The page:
No longer consigned to predicting what might one day happen, the folks at the Galileo program can now look at and talk about what is happening right now, starting with initial services. To help us understand what’s going on, we enlisted no less than Matthias Petschke, Galileo Program Director at the European Commission (EC).By Peter Gutierrez
Motivation and BackgroundBy Inside GNSS
Though the United States has been working on a backup for GPS for years, and was actually close to completing an equipment update to that end in 2009, Europe may be the first to put in place a fully independent alternative for positioning and timing data — an economic insurance policy against satellite navigation signals being jammed or disrupted.By Dee Ann Divis
Though civilian GNSS activities fared reasonably well in the just-signed 2017 federal budget, the White House has already forecast cuts across non-defense agencies next year leaving the funding outlook for civil GNSS programs uncertain at best.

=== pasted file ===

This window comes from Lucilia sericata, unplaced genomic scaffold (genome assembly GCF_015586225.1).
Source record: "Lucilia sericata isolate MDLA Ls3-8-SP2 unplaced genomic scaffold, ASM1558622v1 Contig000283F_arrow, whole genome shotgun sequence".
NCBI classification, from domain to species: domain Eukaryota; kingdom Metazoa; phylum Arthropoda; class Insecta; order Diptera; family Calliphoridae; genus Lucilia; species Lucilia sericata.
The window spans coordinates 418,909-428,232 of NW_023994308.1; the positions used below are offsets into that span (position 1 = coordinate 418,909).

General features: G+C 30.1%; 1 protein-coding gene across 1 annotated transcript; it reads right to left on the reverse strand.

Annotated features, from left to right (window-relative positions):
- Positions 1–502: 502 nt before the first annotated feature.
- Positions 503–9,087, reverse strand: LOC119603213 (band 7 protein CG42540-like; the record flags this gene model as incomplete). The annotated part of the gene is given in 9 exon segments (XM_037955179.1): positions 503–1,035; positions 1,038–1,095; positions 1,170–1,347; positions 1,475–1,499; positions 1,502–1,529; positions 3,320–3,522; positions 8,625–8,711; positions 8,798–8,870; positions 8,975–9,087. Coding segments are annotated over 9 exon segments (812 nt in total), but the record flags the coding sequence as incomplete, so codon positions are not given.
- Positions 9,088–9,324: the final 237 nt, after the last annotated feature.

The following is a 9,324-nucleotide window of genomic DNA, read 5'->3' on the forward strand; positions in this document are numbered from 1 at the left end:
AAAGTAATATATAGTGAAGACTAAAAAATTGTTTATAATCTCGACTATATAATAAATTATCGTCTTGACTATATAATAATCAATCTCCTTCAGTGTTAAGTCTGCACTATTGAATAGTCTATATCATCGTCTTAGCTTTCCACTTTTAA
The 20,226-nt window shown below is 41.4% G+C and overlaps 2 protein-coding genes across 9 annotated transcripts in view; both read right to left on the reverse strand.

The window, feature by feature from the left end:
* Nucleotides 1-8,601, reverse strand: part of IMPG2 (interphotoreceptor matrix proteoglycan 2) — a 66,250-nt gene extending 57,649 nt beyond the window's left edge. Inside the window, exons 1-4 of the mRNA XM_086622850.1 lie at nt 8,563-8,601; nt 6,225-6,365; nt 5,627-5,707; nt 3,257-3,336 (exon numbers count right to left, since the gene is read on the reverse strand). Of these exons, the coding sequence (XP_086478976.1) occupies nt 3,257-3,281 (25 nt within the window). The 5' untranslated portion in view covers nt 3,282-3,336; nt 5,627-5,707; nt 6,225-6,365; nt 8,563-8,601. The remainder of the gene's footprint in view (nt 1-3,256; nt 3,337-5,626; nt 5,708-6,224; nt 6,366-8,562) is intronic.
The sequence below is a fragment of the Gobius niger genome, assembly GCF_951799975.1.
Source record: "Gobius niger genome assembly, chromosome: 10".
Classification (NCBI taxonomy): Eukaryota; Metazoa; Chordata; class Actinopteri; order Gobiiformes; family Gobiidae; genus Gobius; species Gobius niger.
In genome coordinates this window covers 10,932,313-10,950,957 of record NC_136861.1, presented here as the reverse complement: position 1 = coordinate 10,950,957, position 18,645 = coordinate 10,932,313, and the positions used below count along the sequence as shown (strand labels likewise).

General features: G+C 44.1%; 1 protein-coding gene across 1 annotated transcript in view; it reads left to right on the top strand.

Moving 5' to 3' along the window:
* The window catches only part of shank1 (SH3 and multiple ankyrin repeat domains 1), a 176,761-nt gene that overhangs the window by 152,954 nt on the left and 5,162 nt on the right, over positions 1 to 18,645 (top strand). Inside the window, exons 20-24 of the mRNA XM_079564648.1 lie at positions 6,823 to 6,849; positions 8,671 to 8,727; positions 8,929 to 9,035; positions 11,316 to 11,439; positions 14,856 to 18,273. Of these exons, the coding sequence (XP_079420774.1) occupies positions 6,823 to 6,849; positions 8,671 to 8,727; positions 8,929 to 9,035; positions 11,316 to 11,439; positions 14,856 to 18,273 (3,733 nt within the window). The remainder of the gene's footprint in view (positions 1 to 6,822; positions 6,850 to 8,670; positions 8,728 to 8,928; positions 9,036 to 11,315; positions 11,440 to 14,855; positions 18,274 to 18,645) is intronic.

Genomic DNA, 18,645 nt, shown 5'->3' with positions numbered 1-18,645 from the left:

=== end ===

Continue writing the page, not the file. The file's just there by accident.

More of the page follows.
President Trump signed the fiscal year 2017 (FY17) spending bill on May 5, preventing another government shutdown and ensuring funding for agencies including the Department of Transportation (DoT), which is responsible for supporting civil GPS needs.By Dee Ann Divis
When Inside GNSS first reported on the formal announcement to the start of Galileo Initial Services last December, there was plenty of excitement about the program’s potential, and with good reason.By Inside GNSS
The new GPS ground system has passed its most recent in-depth review and completed a schedule and budget re-baselining though a new government watchdog report says the program remains at "high risk of cost overruns, schedule delays and performance shortfalls."By Inside GNSS
After a couple of changes in direction and spending some $18 million to verify the technical chops of their most likely suppliers, defense officials appear ready to buy up to 22 new GPS III spacecraft. Although three firms are now well positioned to bid on the potentially lucrative contract, the Defense Department continues to leave the contracting door ajar for newcomers, just in case.By Inside GNSS